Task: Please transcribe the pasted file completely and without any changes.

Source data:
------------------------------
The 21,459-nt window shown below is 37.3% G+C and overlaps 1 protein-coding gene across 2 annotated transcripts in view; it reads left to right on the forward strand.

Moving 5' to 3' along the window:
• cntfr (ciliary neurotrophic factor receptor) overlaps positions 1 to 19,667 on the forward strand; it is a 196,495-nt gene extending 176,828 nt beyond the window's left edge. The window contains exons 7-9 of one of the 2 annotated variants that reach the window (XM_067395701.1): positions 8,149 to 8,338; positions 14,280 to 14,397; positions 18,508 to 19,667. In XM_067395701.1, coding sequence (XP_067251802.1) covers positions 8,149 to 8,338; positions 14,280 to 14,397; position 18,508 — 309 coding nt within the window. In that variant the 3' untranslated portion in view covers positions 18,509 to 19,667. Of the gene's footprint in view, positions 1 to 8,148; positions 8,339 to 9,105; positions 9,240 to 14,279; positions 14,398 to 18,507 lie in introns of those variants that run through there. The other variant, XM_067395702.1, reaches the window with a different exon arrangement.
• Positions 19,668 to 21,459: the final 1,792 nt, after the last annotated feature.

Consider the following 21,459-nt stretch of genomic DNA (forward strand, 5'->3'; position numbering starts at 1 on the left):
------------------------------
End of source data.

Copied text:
The 21,459-nt window shown below is 37.3% G+C and overlaps 1 protein-coding gene across 2 annotated transcripts in view; it reads left to right on the forward strand.

Moving 5' to 3' along the window:
• cntfr (ciliary neurotrophic factor receptor) overlaps positions 1 to 19,667 on the forward strand; it is a 196,495-nt gene extending 176,828 nt beyond the window's left edge. The window contains exons 7-9 of one of the 2 annotated variants that reach the window (XM_067395701.1): positions 8,149 to 8,338; positions 14,280 to 14,397; positions 18,508 to 19,667. In XM_067395701.1, coding sequence (XP_067251802.1) covers positions 8,149 to 8,338; positions 14,280 to 14,397; position 18,508 — 309 coding nt within the window. In that variant the 3' untranslated portion in view covers positions 18,509 to 19,667. Of the gene's footprint in view, positions 1 to 8,148; positions 8,339 to 9,105; positions 9,240 to 14,279; positions 14,398 to 18,507 lie in introns of those variants that run through there. The other variant, XM_067395702.1, reaches the window with a different exon arrangement.
• Positions 19,668 to 21,459: the final 1,792 nt, after the last annotated feature.

Consider the following 21,459-nt stretch of genomic DNA (forward strand, 5'->3'; position numbering starts at 1 on the left):